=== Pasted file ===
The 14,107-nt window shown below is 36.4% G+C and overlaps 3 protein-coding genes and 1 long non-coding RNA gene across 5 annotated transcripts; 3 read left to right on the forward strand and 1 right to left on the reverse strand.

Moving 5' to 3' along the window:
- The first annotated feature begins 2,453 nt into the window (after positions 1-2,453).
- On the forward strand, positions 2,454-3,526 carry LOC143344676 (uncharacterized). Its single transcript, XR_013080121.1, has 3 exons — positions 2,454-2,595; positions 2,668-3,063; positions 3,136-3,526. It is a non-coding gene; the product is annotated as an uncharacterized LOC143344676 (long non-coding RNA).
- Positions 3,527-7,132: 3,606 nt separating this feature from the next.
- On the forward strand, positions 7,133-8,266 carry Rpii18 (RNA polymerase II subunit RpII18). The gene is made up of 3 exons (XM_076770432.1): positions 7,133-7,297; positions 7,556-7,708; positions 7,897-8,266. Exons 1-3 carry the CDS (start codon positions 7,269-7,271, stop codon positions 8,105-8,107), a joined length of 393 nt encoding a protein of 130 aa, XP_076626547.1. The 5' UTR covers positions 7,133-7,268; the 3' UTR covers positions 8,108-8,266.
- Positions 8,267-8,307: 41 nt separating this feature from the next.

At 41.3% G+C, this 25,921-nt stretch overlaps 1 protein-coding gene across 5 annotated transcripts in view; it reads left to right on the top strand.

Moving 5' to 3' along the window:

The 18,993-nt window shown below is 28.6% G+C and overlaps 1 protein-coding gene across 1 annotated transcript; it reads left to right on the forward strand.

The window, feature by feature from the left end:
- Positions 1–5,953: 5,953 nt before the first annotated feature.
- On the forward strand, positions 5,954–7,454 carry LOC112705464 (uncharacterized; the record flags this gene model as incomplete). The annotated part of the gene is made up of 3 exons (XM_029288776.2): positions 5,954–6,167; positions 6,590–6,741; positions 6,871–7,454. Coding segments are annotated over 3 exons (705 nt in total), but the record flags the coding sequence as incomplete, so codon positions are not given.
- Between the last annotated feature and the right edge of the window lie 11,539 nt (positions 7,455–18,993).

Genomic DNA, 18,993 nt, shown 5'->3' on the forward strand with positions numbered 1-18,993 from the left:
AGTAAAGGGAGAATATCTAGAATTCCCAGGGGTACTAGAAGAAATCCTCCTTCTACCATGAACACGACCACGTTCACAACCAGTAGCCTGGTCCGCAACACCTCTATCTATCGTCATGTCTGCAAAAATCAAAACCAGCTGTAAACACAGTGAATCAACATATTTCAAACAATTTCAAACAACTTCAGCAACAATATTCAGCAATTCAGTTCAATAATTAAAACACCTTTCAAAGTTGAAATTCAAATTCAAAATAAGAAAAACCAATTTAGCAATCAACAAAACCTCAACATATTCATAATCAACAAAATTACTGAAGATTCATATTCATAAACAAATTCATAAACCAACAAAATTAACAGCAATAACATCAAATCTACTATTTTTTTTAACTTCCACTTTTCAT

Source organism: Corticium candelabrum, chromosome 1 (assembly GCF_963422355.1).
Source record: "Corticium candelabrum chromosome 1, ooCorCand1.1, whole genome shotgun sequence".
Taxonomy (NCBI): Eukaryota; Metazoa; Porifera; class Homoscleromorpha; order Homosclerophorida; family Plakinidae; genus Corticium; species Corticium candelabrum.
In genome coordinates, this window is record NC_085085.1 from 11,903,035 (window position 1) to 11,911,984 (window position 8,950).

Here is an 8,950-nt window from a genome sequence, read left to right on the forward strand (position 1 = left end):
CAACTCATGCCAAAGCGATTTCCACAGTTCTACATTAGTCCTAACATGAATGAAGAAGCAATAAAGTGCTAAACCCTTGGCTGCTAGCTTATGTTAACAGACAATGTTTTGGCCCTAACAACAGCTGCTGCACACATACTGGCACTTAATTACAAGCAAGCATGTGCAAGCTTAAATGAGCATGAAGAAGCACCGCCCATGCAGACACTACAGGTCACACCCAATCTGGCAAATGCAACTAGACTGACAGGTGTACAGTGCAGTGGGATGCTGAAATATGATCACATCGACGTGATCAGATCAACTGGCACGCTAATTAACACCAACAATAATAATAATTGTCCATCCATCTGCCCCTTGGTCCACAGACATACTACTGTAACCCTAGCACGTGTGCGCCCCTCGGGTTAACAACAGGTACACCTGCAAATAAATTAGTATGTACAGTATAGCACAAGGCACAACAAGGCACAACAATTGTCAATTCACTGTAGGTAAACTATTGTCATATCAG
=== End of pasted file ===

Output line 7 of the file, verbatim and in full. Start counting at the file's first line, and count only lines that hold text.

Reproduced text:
- Positions 8,267-8,307: 41 nt separating this feature from the next.